MEMETERIA by Thomas May

Music & the Arts

Martin Fischer-Dieskau on the Art and Hard Work of a Misunderstood Profession

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Martin Fischer-Dieskau

I had a chance to speak with the conductor Martin Fischer-Dieskau, who takes a critical look at the hubris and mystification surrounding his profession:

For Martin Fischer-Dieskau, the two-year period since his last engagement in the USA feels like a remarkably long gap. The peripatetic maestro loves interacting with musicians and audiences around the world, so he’s excited by the prospect of returning to the New World to helm an all-Berlioz program at the Round Top Music Festival in Texas on 13 July.

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Filed under: Berlioz, conductors

Happy July 4th

Forget about the narcissist in chief and enjoy the spirit of independence!

Filed under: holiday

More Than a Pretty “Song to the Moon”: Rusalka as a Dark Parable

Rusalka-Rachel Willis-Sørensen as Rusalka and Kristinn Sigmundsson as Vodník the Water Goblin in Dvořák’s-credit-Cory Weaver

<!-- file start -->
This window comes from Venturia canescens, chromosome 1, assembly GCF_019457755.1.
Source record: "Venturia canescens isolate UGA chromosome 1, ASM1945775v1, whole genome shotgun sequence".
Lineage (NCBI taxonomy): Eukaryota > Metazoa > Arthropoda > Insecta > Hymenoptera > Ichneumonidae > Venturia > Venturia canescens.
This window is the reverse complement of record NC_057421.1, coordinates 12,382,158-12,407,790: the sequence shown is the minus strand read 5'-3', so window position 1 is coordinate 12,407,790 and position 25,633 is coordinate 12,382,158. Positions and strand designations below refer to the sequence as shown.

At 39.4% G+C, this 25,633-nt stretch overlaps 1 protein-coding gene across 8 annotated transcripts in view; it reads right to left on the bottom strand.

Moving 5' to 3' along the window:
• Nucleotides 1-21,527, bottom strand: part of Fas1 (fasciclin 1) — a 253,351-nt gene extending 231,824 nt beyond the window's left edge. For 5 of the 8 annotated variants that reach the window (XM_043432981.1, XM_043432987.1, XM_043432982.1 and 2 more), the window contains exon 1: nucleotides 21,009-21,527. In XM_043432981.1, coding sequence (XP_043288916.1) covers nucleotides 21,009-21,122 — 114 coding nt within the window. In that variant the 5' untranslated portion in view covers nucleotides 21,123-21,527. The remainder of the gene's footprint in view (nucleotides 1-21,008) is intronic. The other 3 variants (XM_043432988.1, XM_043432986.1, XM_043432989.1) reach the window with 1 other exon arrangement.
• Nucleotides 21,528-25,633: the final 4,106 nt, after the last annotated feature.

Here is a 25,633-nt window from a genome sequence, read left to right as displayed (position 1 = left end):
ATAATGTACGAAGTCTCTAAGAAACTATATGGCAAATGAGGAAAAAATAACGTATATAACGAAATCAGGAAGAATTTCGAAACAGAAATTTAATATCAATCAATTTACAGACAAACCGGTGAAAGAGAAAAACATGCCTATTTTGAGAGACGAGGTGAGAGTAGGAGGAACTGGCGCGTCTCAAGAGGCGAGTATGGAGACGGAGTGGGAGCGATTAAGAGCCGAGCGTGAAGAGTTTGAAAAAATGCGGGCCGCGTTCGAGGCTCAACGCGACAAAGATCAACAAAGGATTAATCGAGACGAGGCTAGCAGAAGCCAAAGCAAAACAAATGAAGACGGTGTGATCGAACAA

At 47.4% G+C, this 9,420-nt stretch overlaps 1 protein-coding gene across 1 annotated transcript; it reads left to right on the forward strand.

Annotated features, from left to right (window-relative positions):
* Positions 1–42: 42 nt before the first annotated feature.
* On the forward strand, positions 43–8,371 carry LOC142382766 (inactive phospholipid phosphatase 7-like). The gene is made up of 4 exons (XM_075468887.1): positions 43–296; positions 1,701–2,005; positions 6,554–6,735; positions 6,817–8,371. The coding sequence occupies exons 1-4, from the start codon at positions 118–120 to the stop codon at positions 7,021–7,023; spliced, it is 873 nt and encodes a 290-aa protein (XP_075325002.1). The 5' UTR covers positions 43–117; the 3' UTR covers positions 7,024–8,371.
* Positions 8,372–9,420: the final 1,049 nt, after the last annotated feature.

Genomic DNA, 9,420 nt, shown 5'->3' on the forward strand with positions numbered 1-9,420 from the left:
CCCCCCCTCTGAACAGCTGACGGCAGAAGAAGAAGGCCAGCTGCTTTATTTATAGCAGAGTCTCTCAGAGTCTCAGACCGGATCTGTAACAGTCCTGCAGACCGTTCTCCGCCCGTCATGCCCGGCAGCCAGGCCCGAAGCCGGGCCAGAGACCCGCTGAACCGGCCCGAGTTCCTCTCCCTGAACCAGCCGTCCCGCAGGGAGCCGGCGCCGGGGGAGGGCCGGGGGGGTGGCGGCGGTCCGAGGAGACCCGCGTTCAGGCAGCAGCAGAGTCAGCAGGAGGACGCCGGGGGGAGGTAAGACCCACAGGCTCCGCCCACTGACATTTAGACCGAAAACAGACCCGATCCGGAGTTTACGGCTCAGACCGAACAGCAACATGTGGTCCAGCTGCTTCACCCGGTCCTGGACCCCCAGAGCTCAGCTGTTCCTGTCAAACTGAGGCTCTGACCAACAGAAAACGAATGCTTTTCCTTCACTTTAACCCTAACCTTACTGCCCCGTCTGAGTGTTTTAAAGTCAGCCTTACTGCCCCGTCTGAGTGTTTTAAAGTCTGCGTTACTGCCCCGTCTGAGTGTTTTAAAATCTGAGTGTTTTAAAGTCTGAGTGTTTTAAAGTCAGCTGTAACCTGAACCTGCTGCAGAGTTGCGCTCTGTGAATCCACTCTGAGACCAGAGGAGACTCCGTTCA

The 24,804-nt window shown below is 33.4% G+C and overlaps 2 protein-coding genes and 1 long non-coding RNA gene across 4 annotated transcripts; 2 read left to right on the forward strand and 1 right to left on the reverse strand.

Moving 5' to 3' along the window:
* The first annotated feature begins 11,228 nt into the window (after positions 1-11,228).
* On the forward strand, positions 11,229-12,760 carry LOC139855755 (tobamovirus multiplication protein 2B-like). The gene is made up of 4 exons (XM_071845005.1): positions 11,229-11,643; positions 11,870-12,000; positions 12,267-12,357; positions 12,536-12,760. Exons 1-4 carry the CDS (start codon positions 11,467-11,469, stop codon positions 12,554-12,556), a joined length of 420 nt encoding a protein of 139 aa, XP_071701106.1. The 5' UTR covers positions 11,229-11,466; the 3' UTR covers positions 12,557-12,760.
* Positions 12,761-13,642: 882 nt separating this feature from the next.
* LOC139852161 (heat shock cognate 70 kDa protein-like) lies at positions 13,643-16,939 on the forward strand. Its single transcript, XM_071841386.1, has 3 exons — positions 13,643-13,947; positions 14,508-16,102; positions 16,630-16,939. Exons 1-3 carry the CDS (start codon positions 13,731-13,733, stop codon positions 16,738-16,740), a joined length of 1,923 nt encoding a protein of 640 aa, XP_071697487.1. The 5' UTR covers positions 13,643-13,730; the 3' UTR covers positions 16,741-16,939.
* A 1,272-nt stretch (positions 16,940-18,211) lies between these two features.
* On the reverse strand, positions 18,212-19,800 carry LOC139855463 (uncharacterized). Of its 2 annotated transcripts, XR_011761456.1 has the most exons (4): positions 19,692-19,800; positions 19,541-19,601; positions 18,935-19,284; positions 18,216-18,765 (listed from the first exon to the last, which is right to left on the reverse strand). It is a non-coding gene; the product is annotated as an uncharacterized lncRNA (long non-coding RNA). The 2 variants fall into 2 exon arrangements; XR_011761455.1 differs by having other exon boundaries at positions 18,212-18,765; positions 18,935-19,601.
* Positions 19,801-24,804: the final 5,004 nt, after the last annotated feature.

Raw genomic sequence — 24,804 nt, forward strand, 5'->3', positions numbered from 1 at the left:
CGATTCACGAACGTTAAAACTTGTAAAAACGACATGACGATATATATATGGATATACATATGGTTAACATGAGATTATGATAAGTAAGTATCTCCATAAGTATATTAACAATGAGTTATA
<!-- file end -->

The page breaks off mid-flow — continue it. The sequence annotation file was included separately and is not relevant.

Rachel Willis-Sørensen (Rusalka) and Kristinn Sigmundsson (Vodník the Water Goblin); photo (c) Cory Weaver/San Francisco Opera

David McVicar and San Francisco Opera have been a winning combination in recent seasons. Here’s another to add to the list along with Meistersinger and Les Troyens: the company’s staging of Rusalka in June. My review for Musical America (with another on Carmen and Orlando to follow):

SAN FRANCISCO — After he returned from his sojourn in the New World, Dvořák ceased writing symphonies and turned for inspiration to Czech legend and folklore: first, in a brilliant quartet of symphonic poems — still too infrequently programmed — and then in a pair of operas.

It’s not surprising that Rusalka, the second of these, has found its place in the international repertoire as the most popular of Dvořák’s ten stage works. Along with offering a poetic variant on a universally resonant archetype (the folktale of the mermaid), Rusalka fuses Dvořák’s disparate musical influences into a versatile musical language ideally primed for narrative effectiveness.

That said, Rusalka, which premiered in 1901, suffers from some basic dramaturgical weaknesses as well as stretches of second-rate musical inspiration. But the production presented by San Francisco Opera — only the second time Rusalka has been staged by the company — swept these shortcomings aside to reveal a richly layered and fully engaging work…

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Filed under: Antonín Dvořák, directors, review, San Francisco Opera

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